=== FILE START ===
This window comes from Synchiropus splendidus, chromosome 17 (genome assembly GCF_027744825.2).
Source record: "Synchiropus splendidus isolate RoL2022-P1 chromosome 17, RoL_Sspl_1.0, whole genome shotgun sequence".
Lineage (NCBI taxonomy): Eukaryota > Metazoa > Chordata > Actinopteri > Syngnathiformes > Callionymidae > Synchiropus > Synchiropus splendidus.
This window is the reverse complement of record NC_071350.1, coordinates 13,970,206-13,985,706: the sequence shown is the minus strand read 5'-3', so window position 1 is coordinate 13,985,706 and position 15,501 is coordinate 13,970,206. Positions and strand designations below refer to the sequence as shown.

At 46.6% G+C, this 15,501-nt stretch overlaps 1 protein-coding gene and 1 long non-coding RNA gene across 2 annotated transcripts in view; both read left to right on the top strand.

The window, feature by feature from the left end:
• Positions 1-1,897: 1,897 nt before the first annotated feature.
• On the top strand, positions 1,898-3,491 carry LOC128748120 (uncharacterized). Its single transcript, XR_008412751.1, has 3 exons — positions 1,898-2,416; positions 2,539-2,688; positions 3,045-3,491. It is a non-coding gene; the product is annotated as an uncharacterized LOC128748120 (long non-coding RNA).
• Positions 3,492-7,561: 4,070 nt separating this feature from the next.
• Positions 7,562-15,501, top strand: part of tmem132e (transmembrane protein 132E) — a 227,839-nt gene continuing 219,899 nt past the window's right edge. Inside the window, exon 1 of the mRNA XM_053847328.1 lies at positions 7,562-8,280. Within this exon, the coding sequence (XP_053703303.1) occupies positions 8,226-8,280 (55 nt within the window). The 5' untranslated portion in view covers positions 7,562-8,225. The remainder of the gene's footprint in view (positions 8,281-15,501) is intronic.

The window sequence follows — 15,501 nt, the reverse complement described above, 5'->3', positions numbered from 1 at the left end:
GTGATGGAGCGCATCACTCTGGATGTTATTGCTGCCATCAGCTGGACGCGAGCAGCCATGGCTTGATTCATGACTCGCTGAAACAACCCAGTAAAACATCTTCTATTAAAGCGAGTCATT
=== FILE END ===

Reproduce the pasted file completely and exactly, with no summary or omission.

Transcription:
This window comes from Synchiropus splendidus, chromosome 17 (genome assembly GCF_027744825.2).
Source record: "Synchiropus splendidus isolate RoL2022-P1 chromosome 17, RoL_Sspl_1.0, whole genome shotgun sequence".
Lineage (NCBI taxonomy): Eukaryota > Metazoa > Chordata > Actinopteri > Syngnathiformes > Callionymidae > Synchiropus > Synchiropus splendidus.
This window is the reverse complement of record NC_071350.1, coordinates 13,970,206-13,985,706: the sequence shown is the minus strand read 5'-3', so window position 1 is coordinate 13,985,706 and position 15,501 is coordinate 13,970,206. Positions and strand designations below refer to the sequence as shown.

At 46.6% G+C, this 15,501-nt stretch overlaps 1 protein-coding gene and 1 long non-coding RNA gene across 2 annotated transcripts in view; both read left to right on the top strand.

The window, feature by feature from the left end:
• Positions 1-1,897: 1,897 nt before the first annotated feature.
• On the top strand, positions 1,898-3,491 carry LOC128748120 (uncharacterized). Its single transcript, XR_008412751.1, has 3 exons — positions 1,898-2,416; positions 2,539-2,688; positions 3,045-3,491. It is a non-coding gene; the product is annotated as an uncharacterized LOC128748120 (long non-coding RNA).
• Positions 3,492-7,561: 4,070 nt separating this feature from the next.
• Positions 7,562-15,501, top strand: part of tmem132e (transmembrane protein 132E) — a 227,839-nt gene continuing 219,899 nt past the window's right edge. Inside the window, exon 1 of the mRNA XM_053847328.1 lies at positions 7,562-8,280. Within this exon, the coding sequence (XP_053703303.1) occupies positions 8,226-8,280 (55 nt within the window). The 5' untranslated portion in view covers positions 7,562-8,225. The remainder of the gene's footprint in view (positions 8,281-15,501) is intronic.

The window sequence follows — 15,501 nt, the reverse complement described above, 5'->3', positions numbered from 1 at the left end:
GTGATGGAGCGCATCACTCTGGATGTTATTGCTGCCATCAGCTGGACGCGAGCAGCCATGGCTTGATTCATGACTCGCTGAAACAACCCAGTAAAACATCTTCTATTAAAGCGAGTCATT